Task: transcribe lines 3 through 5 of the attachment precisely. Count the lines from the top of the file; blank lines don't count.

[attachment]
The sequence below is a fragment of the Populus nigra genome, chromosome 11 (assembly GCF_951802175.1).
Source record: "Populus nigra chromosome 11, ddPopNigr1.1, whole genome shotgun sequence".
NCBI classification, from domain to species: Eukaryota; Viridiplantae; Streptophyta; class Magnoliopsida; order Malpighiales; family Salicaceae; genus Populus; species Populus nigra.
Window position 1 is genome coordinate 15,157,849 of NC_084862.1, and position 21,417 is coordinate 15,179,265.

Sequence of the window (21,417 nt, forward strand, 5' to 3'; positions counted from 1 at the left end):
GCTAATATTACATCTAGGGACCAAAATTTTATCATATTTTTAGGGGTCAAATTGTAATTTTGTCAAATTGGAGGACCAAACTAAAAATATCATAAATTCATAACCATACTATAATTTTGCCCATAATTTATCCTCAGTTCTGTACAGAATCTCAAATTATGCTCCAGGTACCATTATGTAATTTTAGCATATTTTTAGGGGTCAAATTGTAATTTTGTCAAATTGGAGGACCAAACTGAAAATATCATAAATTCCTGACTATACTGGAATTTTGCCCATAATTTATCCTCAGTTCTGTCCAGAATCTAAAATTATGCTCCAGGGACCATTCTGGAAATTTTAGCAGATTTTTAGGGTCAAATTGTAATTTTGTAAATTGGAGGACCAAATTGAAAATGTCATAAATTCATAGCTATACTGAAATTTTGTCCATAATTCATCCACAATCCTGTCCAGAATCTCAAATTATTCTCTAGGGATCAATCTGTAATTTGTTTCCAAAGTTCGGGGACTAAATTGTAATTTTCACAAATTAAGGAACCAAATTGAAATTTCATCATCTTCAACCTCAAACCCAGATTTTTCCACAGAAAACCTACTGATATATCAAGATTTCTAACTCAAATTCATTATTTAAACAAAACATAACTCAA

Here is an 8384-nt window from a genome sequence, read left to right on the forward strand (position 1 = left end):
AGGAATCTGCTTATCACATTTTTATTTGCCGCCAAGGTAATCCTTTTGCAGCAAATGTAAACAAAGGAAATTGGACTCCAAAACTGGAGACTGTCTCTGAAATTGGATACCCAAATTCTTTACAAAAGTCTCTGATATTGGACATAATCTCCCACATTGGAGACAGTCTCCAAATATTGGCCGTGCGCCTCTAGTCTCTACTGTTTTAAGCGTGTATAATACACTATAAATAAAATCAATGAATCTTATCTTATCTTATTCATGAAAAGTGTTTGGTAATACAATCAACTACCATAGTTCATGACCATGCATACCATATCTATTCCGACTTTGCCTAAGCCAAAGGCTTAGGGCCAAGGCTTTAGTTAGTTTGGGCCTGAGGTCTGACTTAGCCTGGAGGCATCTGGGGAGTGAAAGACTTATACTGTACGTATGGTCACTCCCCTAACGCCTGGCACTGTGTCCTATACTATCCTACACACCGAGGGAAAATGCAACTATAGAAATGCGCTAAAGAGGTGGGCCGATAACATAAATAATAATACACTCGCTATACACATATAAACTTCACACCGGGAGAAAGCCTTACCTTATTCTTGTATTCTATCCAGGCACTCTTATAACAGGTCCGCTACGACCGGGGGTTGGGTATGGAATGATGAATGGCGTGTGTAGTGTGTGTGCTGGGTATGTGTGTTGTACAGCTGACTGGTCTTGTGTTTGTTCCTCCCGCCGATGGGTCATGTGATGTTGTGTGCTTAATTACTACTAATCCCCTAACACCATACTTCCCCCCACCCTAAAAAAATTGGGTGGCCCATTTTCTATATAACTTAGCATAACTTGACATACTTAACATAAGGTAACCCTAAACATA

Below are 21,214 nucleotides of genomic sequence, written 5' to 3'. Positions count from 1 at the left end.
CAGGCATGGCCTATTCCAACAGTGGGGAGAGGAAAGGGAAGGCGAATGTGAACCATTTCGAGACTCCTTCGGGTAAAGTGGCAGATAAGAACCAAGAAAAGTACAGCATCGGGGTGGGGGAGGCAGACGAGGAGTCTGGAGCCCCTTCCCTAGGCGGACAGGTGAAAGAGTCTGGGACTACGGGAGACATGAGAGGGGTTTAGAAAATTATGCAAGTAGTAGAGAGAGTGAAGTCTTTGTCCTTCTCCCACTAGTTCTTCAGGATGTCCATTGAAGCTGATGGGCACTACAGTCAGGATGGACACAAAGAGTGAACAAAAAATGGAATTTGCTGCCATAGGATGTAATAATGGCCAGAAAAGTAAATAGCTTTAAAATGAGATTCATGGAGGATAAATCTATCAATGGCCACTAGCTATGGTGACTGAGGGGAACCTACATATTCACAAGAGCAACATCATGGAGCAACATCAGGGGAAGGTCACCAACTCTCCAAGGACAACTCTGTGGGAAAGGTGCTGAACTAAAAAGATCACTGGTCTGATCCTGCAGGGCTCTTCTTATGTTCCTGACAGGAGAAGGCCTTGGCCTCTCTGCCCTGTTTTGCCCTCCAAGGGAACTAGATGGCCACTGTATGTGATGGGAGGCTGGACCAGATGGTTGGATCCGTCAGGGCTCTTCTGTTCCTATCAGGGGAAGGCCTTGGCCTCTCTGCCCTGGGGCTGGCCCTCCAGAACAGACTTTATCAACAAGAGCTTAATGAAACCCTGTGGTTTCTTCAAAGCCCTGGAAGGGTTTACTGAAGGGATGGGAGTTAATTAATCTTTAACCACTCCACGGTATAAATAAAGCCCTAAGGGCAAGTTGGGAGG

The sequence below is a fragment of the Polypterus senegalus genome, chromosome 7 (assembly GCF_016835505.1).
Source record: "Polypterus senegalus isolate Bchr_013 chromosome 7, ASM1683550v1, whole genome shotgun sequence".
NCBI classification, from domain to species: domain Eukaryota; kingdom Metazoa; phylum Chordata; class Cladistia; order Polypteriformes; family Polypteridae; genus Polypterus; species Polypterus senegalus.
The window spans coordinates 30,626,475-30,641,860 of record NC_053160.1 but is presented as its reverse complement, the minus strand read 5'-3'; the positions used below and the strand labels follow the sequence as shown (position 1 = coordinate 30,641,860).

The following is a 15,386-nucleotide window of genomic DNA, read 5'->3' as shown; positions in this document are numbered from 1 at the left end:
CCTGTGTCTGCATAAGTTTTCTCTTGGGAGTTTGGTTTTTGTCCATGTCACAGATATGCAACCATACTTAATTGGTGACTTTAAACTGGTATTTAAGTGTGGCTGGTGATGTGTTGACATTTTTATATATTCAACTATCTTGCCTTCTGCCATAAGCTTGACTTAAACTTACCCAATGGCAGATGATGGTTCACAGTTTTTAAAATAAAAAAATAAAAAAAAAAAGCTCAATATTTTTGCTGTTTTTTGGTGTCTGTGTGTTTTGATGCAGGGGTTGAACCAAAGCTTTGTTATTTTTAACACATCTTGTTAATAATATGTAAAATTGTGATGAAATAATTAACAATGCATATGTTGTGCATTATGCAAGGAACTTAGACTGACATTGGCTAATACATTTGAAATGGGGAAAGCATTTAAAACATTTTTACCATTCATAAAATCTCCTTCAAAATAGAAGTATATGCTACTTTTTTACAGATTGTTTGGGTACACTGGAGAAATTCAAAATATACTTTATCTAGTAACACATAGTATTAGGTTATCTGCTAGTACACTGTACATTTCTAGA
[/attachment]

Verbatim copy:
NCBI classification, from domain to species: Eukaryota; Viridiplantae; Streptophyta; class Magnoliopsida; order Malpighiales; family Salicaceae; genus Populus; species Populus nigra.
Window position 1 is genome coordinate 15,157,849 of NC_084862.1, and position 21,417 is coordinate 15,179,265.

Sequence of the window (21,417 nt, forward strand, 5' to 3'; positions counted from 1 at the left end):